There’s something about the story of Victor Frankenstein and his creation that has endured particularly in film, which makes it somewhat ironic that several of the most recognised elements aren’t from Mary Shelley’s novel. Most notably, of course, the whole stitching of body parts, lightning and “It’s alive!” owe more to James Whale’s 1931 movie than Shelley’s writing.
Recently in particular the rate of Frankensteinian (yes it is a word!) films seems to have increased, and the first four months of 2016 alone are seeing three movies and a TV series released on UK DVD/BluRay – and that’s without including any rereleases (or Hotel Transylvania 2, because, well, just because!) – so it takes something a bit different to stand out.
Fortunately, from the offset the simply-titled Frankenstein (marketed last year with the slightly misjudged moniker Frank3n5t31n) stands out, and in all of the right ways. Quoting directly from Shelley’s text and recreating scenes both from it and from Whale’s adaptation, it still keeps a distinct identity while updating the story in a very natural way for the world of today. The script has a sensitivity to it that maintains a feeling of freshness whilst still doing justice to the original novel, possibly by the focus on the creature’s character. This Frankenstein is all about its Adam and follows him from his first moments through his experiences of life and the world, and it really works.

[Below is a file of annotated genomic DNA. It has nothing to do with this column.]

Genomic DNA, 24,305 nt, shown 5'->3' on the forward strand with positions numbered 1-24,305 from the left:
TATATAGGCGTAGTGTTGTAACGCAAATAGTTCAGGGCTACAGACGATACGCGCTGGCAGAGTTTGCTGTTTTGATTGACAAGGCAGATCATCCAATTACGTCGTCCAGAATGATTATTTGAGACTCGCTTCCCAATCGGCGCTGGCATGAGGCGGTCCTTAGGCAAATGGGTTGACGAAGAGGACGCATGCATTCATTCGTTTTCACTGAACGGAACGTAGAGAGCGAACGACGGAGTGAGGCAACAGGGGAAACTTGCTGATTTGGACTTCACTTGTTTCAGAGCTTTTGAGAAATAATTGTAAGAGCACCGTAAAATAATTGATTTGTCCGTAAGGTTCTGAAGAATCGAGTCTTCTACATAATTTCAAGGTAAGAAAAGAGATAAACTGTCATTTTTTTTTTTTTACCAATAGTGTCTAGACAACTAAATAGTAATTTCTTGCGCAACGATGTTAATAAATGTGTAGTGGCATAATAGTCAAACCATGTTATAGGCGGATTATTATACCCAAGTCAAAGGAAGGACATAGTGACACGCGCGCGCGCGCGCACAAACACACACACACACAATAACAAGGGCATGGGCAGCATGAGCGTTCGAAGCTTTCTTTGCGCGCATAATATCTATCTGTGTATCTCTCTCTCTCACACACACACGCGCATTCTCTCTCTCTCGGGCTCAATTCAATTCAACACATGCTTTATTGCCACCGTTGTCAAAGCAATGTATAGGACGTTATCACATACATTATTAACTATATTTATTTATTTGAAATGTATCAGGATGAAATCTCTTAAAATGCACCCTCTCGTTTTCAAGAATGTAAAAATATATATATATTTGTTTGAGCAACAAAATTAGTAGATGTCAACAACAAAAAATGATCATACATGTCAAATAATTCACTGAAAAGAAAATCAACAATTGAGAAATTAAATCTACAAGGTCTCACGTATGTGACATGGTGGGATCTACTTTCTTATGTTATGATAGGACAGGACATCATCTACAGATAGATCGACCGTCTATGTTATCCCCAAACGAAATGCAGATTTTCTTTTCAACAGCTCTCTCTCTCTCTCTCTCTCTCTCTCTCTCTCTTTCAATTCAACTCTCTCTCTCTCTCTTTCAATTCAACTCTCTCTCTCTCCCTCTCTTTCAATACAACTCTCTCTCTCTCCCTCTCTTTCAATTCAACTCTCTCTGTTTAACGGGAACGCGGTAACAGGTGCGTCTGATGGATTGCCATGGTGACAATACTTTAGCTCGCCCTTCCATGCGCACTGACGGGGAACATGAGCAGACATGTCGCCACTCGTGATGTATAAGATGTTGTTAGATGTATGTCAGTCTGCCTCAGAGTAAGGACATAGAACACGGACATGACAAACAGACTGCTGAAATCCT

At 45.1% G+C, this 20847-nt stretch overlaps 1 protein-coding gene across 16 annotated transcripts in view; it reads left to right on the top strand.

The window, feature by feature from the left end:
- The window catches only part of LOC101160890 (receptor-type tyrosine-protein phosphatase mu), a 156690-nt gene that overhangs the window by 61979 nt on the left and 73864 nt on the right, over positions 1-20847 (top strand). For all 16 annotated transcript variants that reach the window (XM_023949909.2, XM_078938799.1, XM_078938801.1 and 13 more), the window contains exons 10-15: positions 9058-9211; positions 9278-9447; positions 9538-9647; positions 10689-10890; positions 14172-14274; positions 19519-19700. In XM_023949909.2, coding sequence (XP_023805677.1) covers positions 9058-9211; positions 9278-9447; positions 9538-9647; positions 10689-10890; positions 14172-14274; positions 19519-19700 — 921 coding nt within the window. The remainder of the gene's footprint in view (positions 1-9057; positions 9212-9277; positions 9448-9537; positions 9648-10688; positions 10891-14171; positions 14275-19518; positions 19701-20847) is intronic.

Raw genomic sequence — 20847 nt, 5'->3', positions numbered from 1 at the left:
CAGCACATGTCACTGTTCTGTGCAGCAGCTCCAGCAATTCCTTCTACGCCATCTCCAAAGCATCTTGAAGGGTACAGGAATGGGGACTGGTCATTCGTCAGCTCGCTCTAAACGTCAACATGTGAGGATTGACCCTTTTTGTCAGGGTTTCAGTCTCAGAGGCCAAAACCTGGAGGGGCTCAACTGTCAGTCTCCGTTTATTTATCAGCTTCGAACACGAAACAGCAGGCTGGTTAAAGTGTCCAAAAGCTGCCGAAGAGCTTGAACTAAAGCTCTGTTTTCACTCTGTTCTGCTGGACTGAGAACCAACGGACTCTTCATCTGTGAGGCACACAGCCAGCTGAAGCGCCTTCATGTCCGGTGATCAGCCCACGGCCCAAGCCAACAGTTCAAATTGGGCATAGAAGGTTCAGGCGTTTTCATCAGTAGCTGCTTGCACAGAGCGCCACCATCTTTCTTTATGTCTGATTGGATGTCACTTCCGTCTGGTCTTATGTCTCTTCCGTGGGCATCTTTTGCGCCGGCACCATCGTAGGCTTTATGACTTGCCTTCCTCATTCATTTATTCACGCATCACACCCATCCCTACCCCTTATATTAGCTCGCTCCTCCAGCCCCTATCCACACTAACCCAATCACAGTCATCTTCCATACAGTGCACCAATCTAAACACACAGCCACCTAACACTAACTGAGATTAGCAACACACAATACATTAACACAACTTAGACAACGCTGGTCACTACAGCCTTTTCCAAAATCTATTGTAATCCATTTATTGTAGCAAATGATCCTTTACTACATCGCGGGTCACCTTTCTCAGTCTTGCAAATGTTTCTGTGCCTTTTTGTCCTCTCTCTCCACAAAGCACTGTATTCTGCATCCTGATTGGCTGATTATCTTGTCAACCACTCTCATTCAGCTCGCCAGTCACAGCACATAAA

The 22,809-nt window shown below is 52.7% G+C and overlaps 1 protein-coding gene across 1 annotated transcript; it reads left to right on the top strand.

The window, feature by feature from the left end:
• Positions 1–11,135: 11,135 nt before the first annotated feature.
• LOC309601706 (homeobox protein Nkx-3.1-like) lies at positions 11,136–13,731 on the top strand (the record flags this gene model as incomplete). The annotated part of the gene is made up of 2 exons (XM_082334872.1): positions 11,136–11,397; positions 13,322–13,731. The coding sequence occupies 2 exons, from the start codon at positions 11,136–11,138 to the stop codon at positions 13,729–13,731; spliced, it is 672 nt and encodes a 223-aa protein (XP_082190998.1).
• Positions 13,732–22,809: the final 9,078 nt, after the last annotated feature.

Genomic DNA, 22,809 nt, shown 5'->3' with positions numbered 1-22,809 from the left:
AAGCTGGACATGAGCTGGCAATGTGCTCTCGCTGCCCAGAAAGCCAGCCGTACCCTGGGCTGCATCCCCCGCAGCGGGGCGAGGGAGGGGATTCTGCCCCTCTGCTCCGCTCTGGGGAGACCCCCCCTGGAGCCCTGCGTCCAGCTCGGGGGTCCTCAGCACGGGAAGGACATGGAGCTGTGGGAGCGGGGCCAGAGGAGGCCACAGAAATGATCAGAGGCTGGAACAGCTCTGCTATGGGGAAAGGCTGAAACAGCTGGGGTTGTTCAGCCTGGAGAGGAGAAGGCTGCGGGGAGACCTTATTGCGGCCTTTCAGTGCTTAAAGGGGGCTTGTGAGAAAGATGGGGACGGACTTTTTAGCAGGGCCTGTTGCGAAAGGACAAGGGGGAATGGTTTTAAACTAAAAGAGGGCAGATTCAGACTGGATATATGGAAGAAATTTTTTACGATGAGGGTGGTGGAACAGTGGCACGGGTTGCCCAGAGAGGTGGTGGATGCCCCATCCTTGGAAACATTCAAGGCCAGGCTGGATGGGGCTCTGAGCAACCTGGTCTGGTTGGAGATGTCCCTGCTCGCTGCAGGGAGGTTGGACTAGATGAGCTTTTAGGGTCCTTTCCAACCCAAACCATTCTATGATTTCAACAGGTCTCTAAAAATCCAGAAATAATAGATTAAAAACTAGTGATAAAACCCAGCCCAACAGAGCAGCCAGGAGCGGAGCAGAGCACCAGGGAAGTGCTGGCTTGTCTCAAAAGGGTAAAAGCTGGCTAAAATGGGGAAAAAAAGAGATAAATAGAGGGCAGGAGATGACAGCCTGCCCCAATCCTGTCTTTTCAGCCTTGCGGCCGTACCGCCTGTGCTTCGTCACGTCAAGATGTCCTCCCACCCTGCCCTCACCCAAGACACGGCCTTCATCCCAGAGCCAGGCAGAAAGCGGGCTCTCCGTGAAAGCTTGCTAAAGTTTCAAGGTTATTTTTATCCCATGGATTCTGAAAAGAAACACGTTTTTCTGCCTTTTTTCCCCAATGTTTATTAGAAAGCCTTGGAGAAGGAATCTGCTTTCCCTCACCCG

Part of this is due to excellent performances from a great cast – Xavier Samuel puts in a thoughtful performance as Adam that showcases the emotional development through events, and Danny Huston and Carrie-Anne Moss are an engaging team as the married scientists for whom Adam became a personal as well as professional undertaking. And Tony Todd is eclectic as the occaisonally-Ray-Charles-channelling Eddie, with some impressive singing too!
Bringing those together is writer/director Bernard Rose, and his passion for the project is evident in both aspects. He’s always had a subtle touch at visually crafting characters beyond a striking look – Candyman being a prime example – and this is no exception. (As a wonderfully circular piece of trivia, the sequel to Candyman was directed by Bill Condon who went on to helm James Whale biopic Gods and Monsters, and was written by Rand Ravich whose latest series Second Chance was known during production as The Frankenstein Code). Both faithful and unique, it may sound like a cobbled-together beast but really does have a life of its own and is a rewarding watch.
Rose’s Frankenstein is a gripping, engaging and surprisingly emotional movie that deserves a larger audience, and certainly stands out among other adaptations. Catch it on 22nd February on DVD or Blu-Ray from Signature Entertainment.